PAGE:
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Foreign-Born Women CEOs Find Common Ground in the Valley

Five CEOs of Silicon Valley start-ups discussed how they overcame the challenges of starting and running their own businesses at an event Thursday.

Often a minority in the Silicon Valley start-up world, female CEOs often have more obstacles to work through than their male counterparts.

That was the consensus of a panel of five business savvy, foreign-born female CEOs on Thursday. The women, drawn to Silicon Valley from places as far away as France, India, and Singapore, assembled at Adobe’s San Jose headquarters for "Global Women's Journey." There they discussed how they tackle, and plow through, the challenges of starting and running their own businesses to an audience of 80 women—and a couple of men. 

“A lot of people said you aren’t going to make it: You’re a foreigner, you’re a woman,” said French-born Béatrice Tarka, who co-founded travel website Mobissimo with Stanford Database Group graduate Svetlozar Nestorov. “But if you want to accomplish anything, you have to go for it.”

It can take longer for women to secure funding for their companies than men, said Tarka. She added that many women are often not as bold or aggressive when it comes to pitching their ideas and fundraising, especially when they hail from a culture where they are expected to behave more “feminine” or “soft.”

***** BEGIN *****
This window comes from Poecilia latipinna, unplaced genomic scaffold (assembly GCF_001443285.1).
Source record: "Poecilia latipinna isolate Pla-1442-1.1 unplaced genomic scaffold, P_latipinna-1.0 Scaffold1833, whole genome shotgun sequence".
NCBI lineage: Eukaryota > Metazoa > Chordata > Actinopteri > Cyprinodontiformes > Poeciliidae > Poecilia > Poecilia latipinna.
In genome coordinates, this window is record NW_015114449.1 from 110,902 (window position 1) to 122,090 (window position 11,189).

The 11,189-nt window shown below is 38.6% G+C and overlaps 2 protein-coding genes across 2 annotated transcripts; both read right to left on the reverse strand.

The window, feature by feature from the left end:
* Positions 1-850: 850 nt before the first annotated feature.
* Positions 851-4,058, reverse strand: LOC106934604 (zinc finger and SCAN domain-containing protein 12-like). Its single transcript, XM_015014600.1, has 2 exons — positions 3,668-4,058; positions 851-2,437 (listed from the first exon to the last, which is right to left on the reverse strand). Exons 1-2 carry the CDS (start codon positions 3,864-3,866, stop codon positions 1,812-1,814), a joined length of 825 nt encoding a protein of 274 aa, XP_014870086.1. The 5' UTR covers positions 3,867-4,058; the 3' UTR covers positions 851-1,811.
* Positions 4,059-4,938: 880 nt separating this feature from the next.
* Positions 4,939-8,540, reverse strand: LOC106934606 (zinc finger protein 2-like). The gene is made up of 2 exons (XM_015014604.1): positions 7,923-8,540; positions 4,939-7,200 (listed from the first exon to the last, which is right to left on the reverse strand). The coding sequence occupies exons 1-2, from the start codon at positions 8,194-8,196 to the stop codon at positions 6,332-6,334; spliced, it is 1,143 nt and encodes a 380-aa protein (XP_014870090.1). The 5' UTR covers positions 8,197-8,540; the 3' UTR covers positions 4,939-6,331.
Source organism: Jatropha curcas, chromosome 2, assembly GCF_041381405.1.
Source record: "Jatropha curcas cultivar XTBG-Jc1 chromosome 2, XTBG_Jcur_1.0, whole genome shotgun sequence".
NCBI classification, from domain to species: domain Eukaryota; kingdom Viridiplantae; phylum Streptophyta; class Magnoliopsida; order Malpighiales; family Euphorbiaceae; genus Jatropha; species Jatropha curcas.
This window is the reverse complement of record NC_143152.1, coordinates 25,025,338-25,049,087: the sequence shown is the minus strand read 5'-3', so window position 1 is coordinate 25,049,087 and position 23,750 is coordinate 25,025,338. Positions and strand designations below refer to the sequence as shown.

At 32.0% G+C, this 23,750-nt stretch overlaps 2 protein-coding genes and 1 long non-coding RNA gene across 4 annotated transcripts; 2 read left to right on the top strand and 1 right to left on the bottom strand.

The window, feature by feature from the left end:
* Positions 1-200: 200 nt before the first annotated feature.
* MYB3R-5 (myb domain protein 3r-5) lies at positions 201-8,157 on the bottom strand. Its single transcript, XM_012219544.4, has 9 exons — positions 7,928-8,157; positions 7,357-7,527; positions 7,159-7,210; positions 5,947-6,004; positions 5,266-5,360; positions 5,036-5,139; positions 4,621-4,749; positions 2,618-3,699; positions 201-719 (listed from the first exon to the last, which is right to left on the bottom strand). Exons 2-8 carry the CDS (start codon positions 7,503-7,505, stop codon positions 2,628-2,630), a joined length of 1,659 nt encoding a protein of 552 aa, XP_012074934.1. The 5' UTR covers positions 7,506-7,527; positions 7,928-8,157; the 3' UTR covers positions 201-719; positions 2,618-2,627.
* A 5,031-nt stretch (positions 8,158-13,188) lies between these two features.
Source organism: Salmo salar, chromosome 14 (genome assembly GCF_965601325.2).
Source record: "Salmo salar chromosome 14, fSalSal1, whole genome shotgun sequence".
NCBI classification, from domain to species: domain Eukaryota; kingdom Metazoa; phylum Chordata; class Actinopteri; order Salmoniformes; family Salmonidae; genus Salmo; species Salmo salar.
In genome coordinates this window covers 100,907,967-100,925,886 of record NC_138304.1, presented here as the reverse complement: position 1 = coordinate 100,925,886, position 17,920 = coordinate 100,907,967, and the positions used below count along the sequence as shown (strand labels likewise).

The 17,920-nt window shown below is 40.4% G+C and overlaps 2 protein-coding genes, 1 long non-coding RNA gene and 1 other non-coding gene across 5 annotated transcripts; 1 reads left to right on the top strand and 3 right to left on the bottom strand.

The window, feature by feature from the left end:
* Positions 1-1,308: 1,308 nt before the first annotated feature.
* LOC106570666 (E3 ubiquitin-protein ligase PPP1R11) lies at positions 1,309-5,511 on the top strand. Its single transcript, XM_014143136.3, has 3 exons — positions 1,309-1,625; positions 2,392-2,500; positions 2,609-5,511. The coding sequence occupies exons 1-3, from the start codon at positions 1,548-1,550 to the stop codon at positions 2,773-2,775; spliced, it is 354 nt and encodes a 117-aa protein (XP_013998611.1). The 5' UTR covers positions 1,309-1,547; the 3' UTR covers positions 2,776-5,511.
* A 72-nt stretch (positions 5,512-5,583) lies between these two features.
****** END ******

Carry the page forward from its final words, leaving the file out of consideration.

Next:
Michelle Zatlyn, a Palo Alto-resident and co-founder of CloudFlare Inc., stressed the importance of finding female mentors, through through online resources such as LinkedIn and Twitter, and lining up supportive business partners. Born in Canada, Zatlyn is now one of two women out of 20 employees in her San Francisco workplace.

Regardless of gender, the panelists agreed entrepreneurs need to be resourceful and thoroughly research the markets they’re seeking to enter.

“It’s an entrepreneur’s task to go and search. Not everything is handed to you,” said Poormina Vijayashanker, founder and CEO of Bizeebee, a yoga business software company based in Palo Alto.

To “get to the top,” women often make sacrifices, such as postponing having a family, said Vijayashanker. But not everyone agreed. Tarka, who recalls taking her two young children to her office, said it is still “possible to have everything.”

Singapore-born and raised Aihui Ong was not aware of gender inequality in business until she came to the U.S., she said. Before she started her own business, San Mateo-based culinary website, Love With Food, a friend approached her, disheartened that her new business wasn’t succeeding.

“She said it was because she’s a woman. I told her, ‘You shouldn’t think like that,’” said Ong, who has tapped into several resources available for women entrepreneurs in Silicon Valley, such as Women 2.0.

The panel was moderated by NPR Digital Culture Correspondent Laurie Sydell, who said she felt the subject of women CEOs is often pushed to the back burner, as women would rather talk about the ins-and-outs of the business world than any gender inequity found in it.

“A lot of people don’t want to talk about what’s different about women in technology, because they’re so busy,” said Sydell.

But the topic remains essential, said Brazilian-born event organizer,  Margarise Correa, who saw the event as an early celebration of International Women’s Day. Two years ago, she founded BayBrazil, the organization that sponsored the event alongside Silicon Valley Bank.

“In every culture,” Correa said after the event, “the problems related to women are the same.”

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